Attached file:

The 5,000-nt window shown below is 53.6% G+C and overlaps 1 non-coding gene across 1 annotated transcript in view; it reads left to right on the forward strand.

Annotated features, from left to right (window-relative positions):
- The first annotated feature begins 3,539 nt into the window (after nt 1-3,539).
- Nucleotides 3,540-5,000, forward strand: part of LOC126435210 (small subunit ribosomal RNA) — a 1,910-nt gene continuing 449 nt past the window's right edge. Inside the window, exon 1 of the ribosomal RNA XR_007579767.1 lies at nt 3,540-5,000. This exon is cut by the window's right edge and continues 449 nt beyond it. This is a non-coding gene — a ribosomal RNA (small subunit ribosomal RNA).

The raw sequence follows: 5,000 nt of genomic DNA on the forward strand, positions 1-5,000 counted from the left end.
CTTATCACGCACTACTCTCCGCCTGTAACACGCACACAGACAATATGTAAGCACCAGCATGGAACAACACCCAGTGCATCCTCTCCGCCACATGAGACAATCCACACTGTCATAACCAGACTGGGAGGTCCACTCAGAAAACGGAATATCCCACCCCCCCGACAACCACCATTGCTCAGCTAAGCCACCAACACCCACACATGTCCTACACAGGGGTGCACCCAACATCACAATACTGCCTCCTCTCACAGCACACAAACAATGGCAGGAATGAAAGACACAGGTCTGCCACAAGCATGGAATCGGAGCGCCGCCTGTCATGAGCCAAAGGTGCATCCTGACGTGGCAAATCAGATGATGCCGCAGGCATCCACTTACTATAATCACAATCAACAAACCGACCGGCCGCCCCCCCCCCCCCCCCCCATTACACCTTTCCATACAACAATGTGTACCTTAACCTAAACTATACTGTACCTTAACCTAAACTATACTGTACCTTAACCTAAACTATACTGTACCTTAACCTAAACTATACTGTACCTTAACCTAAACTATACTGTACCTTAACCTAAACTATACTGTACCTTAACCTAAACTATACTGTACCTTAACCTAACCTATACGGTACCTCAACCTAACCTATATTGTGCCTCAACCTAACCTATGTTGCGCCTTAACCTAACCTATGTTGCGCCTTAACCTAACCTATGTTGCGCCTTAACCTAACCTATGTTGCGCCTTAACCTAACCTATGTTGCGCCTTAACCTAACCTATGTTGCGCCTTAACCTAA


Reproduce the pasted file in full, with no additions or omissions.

The 5,000-nt window shown below is 53.6% G+C and overlaps 1 non-coding gene across 1 annotated transcript in view; it reads left to right on the forward strand.

Annotated features, from left to right (window-relative positions):
- The first annotated feature begins 3,539 nt into the window (after nt 1-3,539).
- Nucleotides 3,540-5,000, forward strand: part of LOC126435210 (small subunit ribosomal RNA) — a 1,910-nt gene continuing 449 nt past the window's right edge. Inside the window, exon 1 of the ribosomal RNA XR_007579767.1 lies at nt 3,540-5,000. This exon is cut by the window's right edge and continues 449 nt beyond it. This is a non-coding gene — a ribosomal RNA (small subunit ribosomal RNA).

The raw sequence follows: 5,000 nt of genomic DNA on the forward strand, positions 1-5,000 counted from the left end.
CTTATCACGCACTACTCTCCGCCTGTAACACGCACACAGACAATATGTAAGCACCAGCATGGAACAACACCCAGTGCATCCTCTCCGCCACATGAGACAATCCACACTGTCATAACCAGACTGGGAGGTCCACTCAGAAAACGGAATATCCCACCCCCCCGACAACCACCATTGCTCAGCTAAGCCACCAACACCCACACATGTCCTACACAGGGGTGCACCCAACATCACAATACTGCCTCCTCTCACAGCACACAAACAATGGCAGGAATGAAAGACACAGGTCTGCCACAAGCATGGAATCGGAGCGCCGCCTGTCATGAGCCAAAGGTGCATCCTGACGTGGCAAATCAGATGATGCCGCAGGCATCCACTTACTATAATCACAATCAACAAACCGACCGGCCGCCCCCCCCCCCCCCCCCCATTACACCTTTCCATACAACAATGTGTACCTTAACCTAAACTATACTGTACCTTAACCTAAACTATACTGTACCTTAACCTAAACTATACTGTACCTTAACCTAAACTATACTGTACCTTAACCTAAACTATACTGTACCTTAACCTAAACTATACTGTACCTTAACCTAAACTATACTGTACCTTAACCTAACCTATACGGTACCTCAACCTAACCTATATTGTGCCTCAACCTAACCTATGTTGCGCCTTAACCTAACCTATGTTGCGCCTTAACCTAACCTATGTTGCGCCTTAACCTAACCTATGTTGCGCCTTAACCTAACCTATGTTGCGCCTTAACCTAACCTATGTTGCGCCTTAACCTAA